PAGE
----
By Daniel O’Connell
In June 2016, Donald Trump launched his bid to be President of the United States with an extraordinary discriminatory anti-immigrant statement: “When Mexico sends its people, they’re not sending their best. They’re not sending you. They’re sending people that have lots of problems, and they’re bringing those problems with us. They’re bringing drugs. They’re bringing crime. They’re rapists.”
Following that opening salvo, and once in office, President Trump has actively sought to institutionalize his divisive rhetoric in government policy and programs. Almost immediately, a travel ban targeting Muslim countries was ineptly issued via executive order causing chaos, confusion and mass protests. His campaign call to “Build the Wall” reinforced the race-baiting tenor of his candidacy with its threats to deport millions of undocumented immigrants.
In this context, news of specific deportations breaking up families and affecting communities has caused anxiety and fear within immigrant neighborhoods leaving vulnerable residents too worried to report crimes and wary even of dropping their children off at school.
Across the country, uncertainty on the actions and intentions of the federal government resulted in numerous municipalities declaring themselves “sanctuary cities.” In response, the City of Fresno did not seek to explicitly identify itself as a protective jurisdiction for its undocumented residents, but rather expressed a passive policy where the city was a sanctuary city in all but name.
In early February, city leaders gathered for a press conference to calm fears and ensure that local police were not going to enforce federal immigration law. Fresno’s Mayor Lee Brand commented, “The only difference between Fresno and other cities who label themselves as ‘sanctuary cities’ are only words with no clear definition. I ask the people today and throughout our community to judge me and the City of Fresno by our actions.”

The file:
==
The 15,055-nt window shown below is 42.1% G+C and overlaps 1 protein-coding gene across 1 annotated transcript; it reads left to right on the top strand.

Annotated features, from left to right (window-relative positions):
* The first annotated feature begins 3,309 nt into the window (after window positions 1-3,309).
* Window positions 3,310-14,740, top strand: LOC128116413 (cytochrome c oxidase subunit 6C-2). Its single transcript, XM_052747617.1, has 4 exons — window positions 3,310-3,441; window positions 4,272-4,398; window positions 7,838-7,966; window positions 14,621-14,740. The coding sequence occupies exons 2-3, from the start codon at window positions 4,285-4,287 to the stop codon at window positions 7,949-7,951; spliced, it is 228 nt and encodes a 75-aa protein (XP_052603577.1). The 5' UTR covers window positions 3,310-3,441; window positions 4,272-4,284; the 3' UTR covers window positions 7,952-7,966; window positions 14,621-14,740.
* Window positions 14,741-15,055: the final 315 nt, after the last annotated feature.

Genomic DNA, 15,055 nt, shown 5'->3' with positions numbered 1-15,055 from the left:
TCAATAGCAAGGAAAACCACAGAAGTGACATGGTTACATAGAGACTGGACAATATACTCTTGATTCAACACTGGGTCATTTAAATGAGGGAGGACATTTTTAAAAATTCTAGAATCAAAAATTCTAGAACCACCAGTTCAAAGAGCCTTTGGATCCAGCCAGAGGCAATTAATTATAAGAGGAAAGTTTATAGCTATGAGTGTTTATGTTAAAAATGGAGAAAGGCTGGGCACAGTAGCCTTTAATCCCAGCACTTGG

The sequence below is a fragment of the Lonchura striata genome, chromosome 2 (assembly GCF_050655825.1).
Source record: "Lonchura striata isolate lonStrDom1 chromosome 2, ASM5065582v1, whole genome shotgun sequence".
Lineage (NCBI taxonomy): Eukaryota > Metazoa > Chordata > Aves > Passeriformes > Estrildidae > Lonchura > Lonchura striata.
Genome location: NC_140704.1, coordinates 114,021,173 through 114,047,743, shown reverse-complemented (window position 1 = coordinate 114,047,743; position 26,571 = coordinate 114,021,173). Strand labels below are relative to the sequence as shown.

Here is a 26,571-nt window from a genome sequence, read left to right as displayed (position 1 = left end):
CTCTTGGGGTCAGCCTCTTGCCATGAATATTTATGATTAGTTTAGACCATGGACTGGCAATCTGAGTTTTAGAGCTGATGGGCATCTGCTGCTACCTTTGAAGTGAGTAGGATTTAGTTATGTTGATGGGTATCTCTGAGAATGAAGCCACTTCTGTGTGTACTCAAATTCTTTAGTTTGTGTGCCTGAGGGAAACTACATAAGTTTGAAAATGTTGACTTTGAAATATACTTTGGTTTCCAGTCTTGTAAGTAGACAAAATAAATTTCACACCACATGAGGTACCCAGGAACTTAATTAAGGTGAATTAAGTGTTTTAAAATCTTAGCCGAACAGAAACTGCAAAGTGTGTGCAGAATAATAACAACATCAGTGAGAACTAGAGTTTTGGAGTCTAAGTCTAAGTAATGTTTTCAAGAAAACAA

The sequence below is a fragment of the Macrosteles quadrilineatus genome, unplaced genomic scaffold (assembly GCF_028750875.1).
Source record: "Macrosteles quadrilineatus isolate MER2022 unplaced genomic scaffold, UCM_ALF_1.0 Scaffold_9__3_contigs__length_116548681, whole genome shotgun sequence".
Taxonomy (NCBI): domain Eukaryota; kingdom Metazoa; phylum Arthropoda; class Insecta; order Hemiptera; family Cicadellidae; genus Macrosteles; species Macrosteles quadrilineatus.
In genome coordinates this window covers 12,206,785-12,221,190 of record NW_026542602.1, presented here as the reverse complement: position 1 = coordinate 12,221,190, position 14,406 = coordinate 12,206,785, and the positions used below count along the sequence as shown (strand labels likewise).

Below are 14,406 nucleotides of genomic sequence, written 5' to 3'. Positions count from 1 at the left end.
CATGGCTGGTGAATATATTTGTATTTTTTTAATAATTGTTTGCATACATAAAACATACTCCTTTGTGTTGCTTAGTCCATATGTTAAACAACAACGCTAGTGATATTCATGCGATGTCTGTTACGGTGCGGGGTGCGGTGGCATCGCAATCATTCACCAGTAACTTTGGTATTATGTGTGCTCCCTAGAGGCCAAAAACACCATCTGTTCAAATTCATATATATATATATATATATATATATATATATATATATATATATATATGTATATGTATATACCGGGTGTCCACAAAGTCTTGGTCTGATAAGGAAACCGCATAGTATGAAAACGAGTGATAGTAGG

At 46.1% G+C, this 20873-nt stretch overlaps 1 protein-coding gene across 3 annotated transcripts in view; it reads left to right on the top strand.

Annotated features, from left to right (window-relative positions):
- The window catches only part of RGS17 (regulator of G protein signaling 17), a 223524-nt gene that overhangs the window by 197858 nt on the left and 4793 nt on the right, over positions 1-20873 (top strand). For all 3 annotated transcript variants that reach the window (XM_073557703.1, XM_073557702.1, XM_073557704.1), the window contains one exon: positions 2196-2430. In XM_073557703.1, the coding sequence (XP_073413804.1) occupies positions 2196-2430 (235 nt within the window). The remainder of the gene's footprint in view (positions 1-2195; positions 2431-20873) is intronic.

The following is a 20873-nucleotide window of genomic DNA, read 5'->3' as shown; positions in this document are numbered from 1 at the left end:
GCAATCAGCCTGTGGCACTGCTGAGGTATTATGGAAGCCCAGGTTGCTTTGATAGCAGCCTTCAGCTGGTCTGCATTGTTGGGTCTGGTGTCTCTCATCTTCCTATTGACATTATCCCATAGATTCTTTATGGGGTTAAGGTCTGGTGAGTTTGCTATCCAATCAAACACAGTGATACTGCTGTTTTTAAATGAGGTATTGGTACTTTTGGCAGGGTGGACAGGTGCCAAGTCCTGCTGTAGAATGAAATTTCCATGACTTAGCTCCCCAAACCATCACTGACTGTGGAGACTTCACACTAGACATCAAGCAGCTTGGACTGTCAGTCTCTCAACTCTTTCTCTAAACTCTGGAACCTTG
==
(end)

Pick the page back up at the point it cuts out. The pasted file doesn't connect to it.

Yet, the procedures of sanctuary cities have not remained solely passive with stances of noncompliance with federal authorities. Some sanctuary cities have adopted active measures to protect their residents including funding for the legal defense of residents swept up by federal law enforcement officials due to their citizenship status.
Major cities, including Los Angeles, San Francisco and Sacramento, have supported city-funded legal services to help their vulnerable residents with immigration problems. Sacramento, for example, allocated $300,000 to protect residents’ civil rights and alleviate fear within the community at large. Sacramento’s legal aid funds aim to create legal guardianships for children and powers of attorney to protect assets for detained residents.
Although cities such as Sacramento view immigrant legal defense funding as a civil rights issue, Fresno Mayor Brand and some Fresno City Council members limited their considerations to budgetary concerns over the use of $200,000 in taxpayer resources out of a total 2018 budget of $1.138 billion, and omitted findings that undocumented residents contribute more than $50 million in local and state taxes in Fresno County. The proposed City of Fresno legal defense funding would complement already raised private contributions and additional funding being budgeted through the State of California.
During recent debate on proposed funding for a legal defense fund, the Fresno City Council heard testimony by city residents on June 14. Numerous community leaders from churches, diverse faith communities, immigrant rights groups, labor unions and residents—including those of Japanese descent who recalled their World War II internment—overwhelmingly supported the funding. Only a single person spoke in opposition to the funds.